President Trump may not have to deal with a forced $15/ hr. min wage fight after all…but he may have to find a way to replace jobs for millions of Americans thanks to the anti-capitalist left. We’re pretty sure Bernie Sanders understood the consequences of forcing a federally mandated minimum wage on fast food employers when he made fighting for a $15/hr. min wage the centerpiece of his campaign. Of course Sanders, who’s made a career in politics knew all too well that offering “free stuff” is a great way to gain votes. One has to wonder how all of those workers who believed in Bernie’s revolutionary plan will feel when they show up to work and find they’ve been replaced with a kiosk…
The fast food industry has been warning those demanding a $15/hr. wage that they could be easily replaced.
In the social sciences, unintended consequences (sometimes unanticipated consequences or unforeseen consequences) are outcomes that are not the ones foreseen and intended by a purposeful action. The term was popularised in the twentieth century by American sociologist Robert K. Merton.
“It’s cheaper to buy a $35,000 robotic arm than it is to hire an employee who’s inefficient making $15 an hour bagging french fries,” former McDonald’s USA CEO Ed Rensi said in an interview on Tuesday on the Fox Business Network’s “Mornings with Maria.” “It’s nonsense and it’s very destructive and it’s inflationary and it’s going to cause a job loss across this country like you’re not going to believe.”
According to Rensi, rising labor costs are forcing chains to cut entry-level jobs and replace workers with machines. Currently, Wendy’s, McDonald’s, and Panera are rolling out kiosks across the US, in part because of the rising cost of labor. –Business Insider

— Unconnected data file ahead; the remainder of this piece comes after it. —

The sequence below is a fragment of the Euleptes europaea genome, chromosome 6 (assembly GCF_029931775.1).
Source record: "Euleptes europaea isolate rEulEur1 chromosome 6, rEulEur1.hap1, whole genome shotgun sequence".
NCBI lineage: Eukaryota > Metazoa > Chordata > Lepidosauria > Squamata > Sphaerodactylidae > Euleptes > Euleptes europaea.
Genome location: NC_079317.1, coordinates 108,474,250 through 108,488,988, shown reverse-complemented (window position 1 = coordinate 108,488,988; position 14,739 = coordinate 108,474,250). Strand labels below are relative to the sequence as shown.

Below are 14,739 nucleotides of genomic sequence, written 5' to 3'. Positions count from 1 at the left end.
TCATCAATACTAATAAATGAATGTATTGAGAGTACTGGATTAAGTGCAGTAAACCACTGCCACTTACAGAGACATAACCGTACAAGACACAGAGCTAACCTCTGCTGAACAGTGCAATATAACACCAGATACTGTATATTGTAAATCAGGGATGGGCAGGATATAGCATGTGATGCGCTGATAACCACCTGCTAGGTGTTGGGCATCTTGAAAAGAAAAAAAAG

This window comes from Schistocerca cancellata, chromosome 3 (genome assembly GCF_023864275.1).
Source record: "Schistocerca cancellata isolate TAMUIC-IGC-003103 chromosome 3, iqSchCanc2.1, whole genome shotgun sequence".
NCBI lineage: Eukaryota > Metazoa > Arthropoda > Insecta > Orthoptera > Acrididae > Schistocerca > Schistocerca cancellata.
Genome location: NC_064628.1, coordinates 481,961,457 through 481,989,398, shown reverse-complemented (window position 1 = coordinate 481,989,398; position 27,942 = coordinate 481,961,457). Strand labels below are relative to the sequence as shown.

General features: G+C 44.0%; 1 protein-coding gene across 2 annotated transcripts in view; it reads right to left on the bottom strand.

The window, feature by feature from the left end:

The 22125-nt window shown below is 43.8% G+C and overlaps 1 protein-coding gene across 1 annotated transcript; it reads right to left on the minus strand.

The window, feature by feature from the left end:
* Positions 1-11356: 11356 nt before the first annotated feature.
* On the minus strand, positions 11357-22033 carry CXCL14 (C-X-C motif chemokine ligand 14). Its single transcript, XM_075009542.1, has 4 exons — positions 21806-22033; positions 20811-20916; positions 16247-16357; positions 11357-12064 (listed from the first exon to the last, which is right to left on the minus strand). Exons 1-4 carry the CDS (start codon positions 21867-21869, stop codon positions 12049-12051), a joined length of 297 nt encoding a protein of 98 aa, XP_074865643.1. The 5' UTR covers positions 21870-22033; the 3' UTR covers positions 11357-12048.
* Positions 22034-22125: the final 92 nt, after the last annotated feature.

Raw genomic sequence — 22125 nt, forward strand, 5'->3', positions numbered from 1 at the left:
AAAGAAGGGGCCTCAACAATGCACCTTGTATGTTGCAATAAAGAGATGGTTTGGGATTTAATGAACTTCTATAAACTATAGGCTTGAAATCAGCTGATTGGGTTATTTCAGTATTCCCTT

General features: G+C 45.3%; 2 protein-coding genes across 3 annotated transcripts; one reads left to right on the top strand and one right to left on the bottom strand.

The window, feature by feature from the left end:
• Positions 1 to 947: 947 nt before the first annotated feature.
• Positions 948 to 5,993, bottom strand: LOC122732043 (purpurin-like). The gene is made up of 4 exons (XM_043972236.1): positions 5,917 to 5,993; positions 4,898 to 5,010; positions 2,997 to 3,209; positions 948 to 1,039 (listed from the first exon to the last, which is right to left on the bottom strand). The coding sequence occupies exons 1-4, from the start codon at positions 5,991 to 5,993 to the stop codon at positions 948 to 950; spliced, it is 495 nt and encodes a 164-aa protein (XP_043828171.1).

According to statista.com, in 2016, there were over 3.7 million people in the US who were employed in the fast food industry. When those jobs go away, where will these workers go for employment? Will they be forced to do the jobs that “only the illegal aliens will do?”
Wendy’s just announced their plans to install self-ordering kiosks at about 1,000 locations by the end of the year.
A typical location would have three kiosks, The Columbus Dispatch reported. Higher-volume restaurants will be given priority for the kiosks.
Wendy’s chief information officer, David Trimm, said the kiosks are intended to appeal to younger customers and reduce labor costs. Kiosks also allow customers of the fast food giant to circumvent long lines during peak dining hours while increasing kitchen production.
Trim estimates the company will see a return on its investment in less than two years.
“They are looking to improve their automation and their labor costs, and this is a good way to do it,” said Darren Tristano, vice president with Technomic, a food-service research and consulting firm. “They are also trying to enhance the customer experience. Younger customers prefer to use a kiosk.”
Customers will still be able to order at the counter for now, although Tristan predicts that mobile ordering and payment via smartphones will one day overtake self-ordering kiosks and cash registers. – Weasel Zippers, WMUR